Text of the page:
Baby’s definitely too young to be developing a regular fitness routine, but according to the American Academy of Pediatrics, they're definitely supposed to get at least an hour of moderate to vigorous physical activity every day! So what’s a toddler to do? What they do best, of course – play!
It can be hard to tell sometimes whether toddlers have endless energy, or they just don’t have the brakes built in so they can slow down when they start to get tired out – and the truth is that it’s probably a little bit of both. This means that most days, the trick to helping Baby get the exercise their body and brain require to keep them growing strong and healthy is as simple as figuring out what they like to do and turning them loose. If they like climbing, playgrounds are probably the place for them. If they're at home in the water, check your community center or local community pool for free swim times. If they think climbing up and down stairs is a good time, see if you can’t make friends with someone who lives somewhere tall.
On days when Baby is feeling a little less cooperative, though, getting Baby their required amount of running-around time might take a little bit more participation from you. The trick is to find activities that will keep Baby active and interested without exhausting you in the process. Follow-along games like Follow The Leader can be a great place to start, but if you’re too tuckered out to lead, games like Simon Says, Red Light Green Light, and Mother May I are great for getting Baby moving without making you commit to chasing around after them.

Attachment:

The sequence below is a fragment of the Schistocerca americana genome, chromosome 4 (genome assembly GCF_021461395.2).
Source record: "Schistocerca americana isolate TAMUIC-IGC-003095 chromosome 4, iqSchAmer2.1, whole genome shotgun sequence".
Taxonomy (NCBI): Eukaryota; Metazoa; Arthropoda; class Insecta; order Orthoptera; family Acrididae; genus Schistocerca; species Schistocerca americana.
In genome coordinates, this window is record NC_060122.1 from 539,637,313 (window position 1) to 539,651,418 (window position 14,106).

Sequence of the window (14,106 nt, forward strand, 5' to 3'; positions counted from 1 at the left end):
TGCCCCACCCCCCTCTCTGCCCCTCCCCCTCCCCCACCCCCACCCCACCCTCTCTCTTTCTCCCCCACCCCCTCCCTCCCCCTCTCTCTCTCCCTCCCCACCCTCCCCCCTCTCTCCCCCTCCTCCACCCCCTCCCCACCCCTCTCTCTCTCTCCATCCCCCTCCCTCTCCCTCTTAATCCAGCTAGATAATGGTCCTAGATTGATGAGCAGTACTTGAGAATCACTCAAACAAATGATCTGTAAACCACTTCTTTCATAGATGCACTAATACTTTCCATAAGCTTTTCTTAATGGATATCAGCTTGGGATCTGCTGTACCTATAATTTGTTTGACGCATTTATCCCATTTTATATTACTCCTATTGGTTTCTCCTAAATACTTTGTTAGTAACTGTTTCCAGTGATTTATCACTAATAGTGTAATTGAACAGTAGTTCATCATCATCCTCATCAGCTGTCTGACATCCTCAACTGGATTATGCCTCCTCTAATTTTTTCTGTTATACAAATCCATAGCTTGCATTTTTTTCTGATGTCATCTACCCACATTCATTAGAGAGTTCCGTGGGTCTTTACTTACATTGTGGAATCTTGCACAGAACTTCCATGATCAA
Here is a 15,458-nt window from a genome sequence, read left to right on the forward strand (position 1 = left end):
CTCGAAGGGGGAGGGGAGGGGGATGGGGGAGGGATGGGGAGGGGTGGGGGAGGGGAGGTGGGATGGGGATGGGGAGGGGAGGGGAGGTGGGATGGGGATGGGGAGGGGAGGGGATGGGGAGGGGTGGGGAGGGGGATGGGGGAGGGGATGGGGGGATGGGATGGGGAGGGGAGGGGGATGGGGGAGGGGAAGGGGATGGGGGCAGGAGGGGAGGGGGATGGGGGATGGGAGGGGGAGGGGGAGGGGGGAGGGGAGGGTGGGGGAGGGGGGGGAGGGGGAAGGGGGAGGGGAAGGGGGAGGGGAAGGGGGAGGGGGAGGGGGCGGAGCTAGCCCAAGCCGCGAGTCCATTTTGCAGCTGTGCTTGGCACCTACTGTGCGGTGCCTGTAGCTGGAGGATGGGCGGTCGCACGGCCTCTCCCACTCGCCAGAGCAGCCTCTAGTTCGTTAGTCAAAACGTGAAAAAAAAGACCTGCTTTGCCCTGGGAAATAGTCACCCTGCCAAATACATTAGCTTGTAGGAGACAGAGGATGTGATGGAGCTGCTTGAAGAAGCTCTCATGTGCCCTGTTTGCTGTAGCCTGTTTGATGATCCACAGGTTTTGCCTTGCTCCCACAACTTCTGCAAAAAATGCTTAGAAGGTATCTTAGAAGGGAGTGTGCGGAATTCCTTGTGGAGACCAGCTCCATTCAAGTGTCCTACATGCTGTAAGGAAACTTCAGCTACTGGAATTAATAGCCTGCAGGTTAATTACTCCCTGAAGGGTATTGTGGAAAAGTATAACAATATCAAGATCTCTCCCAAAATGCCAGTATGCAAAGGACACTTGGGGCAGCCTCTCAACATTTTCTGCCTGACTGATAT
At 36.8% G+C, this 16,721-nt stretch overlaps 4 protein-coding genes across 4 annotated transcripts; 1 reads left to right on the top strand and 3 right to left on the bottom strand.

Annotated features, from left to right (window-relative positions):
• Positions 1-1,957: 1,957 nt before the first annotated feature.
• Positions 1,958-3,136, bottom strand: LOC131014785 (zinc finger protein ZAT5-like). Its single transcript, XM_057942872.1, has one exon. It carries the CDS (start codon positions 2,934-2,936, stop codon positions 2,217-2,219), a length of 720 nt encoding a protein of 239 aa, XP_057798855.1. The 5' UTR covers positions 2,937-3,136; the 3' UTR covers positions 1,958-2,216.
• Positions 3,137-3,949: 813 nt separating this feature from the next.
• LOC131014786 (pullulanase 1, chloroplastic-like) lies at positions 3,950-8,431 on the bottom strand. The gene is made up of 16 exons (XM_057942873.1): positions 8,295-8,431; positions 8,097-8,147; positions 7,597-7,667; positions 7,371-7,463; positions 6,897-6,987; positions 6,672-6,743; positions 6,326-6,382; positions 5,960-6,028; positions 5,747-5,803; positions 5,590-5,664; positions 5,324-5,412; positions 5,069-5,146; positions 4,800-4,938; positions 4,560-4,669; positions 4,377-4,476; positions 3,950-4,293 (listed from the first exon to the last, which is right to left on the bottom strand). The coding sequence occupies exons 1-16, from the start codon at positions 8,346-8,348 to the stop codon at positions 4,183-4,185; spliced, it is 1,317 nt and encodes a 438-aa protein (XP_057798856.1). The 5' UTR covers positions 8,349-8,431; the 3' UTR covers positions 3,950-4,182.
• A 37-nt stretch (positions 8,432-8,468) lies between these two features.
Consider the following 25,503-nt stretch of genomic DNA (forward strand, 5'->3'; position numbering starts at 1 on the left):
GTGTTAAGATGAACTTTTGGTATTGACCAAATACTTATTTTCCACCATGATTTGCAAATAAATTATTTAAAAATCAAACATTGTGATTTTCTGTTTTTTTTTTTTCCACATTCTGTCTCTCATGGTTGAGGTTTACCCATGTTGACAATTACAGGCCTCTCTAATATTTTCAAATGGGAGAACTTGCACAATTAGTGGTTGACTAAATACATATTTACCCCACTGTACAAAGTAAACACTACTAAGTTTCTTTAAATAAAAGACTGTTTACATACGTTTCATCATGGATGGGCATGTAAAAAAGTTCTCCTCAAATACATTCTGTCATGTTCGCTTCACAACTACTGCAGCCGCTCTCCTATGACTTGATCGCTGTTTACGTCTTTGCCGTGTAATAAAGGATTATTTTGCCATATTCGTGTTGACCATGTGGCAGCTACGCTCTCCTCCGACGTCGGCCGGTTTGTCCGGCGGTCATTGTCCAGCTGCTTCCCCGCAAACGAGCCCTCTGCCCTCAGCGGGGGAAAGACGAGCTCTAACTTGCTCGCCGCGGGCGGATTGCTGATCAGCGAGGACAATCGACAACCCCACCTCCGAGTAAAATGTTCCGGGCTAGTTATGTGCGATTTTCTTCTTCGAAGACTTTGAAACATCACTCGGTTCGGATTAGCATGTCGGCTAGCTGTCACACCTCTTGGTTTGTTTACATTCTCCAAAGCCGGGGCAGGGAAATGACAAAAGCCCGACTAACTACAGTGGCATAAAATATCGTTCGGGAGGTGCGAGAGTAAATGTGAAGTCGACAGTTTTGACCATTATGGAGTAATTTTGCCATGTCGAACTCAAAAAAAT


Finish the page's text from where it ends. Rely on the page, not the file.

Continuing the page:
When Baby is running around, there’s a good chance that they might try to run off to somewhere they shouldn’t – and they are reaching an age where just distracting them isn’t the best way to discourage them from doing dangerous things or breaking rules. Instead, it’s much more effective to set the limit, and tell them that they're not allowed to run into the road, or to push past younger children, before distracting them.
By setting a limit and then distracting them, you’ll give them the chance to feel secure knowing what your expectations are, and then to refocus on a new activity that’s fun, and isn’t against the rules.
Makes a joke: Maybe Baby’s ahead of the class, and has been cracking jokes for months, but if they're developing along the same timeline as a lot of their peers, they're reaching the point where their sense of humor is sophisticated enough to be making jokes on purpose. If Baby is doing things to make you (or themself!) giggle, they're showing great signs of maturity.
Copying other children: You might remember copying other children as being a bad thing when you were on the playground, but at Baby’s age, copying other children’s actions is an important step in their social development. Not only is they showing an awareness of, and an interest in other children, but they are a big step closer to playing with their peers, instead of just next to them.
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